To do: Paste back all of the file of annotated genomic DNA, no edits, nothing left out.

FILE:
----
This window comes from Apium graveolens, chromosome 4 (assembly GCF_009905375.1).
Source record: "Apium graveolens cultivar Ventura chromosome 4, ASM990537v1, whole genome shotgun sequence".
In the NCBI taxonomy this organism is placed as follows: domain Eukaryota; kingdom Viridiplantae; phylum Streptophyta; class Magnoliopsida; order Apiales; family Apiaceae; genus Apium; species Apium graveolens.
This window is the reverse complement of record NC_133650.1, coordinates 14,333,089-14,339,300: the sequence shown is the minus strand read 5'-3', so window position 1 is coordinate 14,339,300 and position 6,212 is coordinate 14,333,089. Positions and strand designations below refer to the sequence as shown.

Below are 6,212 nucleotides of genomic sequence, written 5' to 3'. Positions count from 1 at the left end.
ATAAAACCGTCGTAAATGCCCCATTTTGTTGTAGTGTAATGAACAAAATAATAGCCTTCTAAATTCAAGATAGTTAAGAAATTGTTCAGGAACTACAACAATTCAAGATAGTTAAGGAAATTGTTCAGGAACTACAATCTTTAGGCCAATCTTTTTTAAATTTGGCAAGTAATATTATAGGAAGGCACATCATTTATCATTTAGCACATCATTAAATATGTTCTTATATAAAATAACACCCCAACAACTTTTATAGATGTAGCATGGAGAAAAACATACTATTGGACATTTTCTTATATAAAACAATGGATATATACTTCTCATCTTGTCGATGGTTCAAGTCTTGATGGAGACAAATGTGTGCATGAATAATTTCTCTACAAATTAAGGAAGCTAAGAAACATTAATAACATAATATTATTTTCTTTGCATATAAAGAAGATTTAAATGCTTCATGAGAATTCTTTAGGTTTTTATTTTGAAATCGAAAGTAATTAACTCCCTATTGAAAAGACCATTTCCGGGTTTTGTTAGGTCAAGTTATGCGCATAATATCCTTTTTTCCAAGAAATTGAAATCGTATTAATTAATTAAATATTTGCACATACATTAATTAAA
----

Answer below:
This window comes from Apium graveolens, chromosome 4 (assembly GCF_009905375.1).
Source record: "Apium graveolens cultivar Ventura chromosome 4, ASM990537v1, whole genome shotgun sequence".
In the NCBI taxonomy this organism is placed as follows: domain Eukaryota; kingdom Viridiplantae; phylum Streptophyta; class Magnoliopsida; order Apiales; family Apiaceae; genus Apium; species Apium graveolens.
This window is the reverse complement of record NC_133650.1, coordinates 14,333,089-14,339,300: the sequence shown is the minus strand read 5'-3', so window position 1 is coordinate 14,339,300 and position 6,212 is coordinate 14,333,089. Positions and strand designations below refer to the sequence as shown.

Below are 6,212 nucleotides of genomic sequence, written 5' to 3'. Positions count from 1 at the left end.
ATAAAACCGTCGTAAATGCCCCATTTTGTTGTAGTGTAATGAACAAAATAATAGCCTTCTAAATTCAAGATAGTTAAGAAATTGTTCAGGAACTACAACAATTCAAGATAGTTAAGGAAATTGTTCAGGAACTACAATCTTTAGGCCAATCTTTTTTAAATTTGGCAAGTAATATTATAGGAAGGCACATCATTTATCATTTAGCACATCATTAAATATGTTCTTATATAAAATAACACCCCAACAACTTTTATAGATGTAGCATGGAGAAAAACATACTATTGGACATTTTCTTATATAAAACAATGGATATATACTTCTCATCTTGTCGATGGTTCAAGTCTTGATGGAGACAAATGTGTGCATGAATAATTTCTCTACAAATTAAGGAAGCTAAGAAACATTAATAACATAATATTATTTTCTTTGCATATAAAGAAGATTTAAATGCTTCATGAGAATTCTTTAGGTTTTTATTTTGAAATCGAAAGTAATTAACTCCCTATTGAAAAGACCATTTCCGGGTTTTGTTAGGTCAAGTTATGCGCATAATATCCTTTTTTCCAAGAAATTGAAATCGTATTAATTAATTAAATATTTGCACATACATTAATTAAA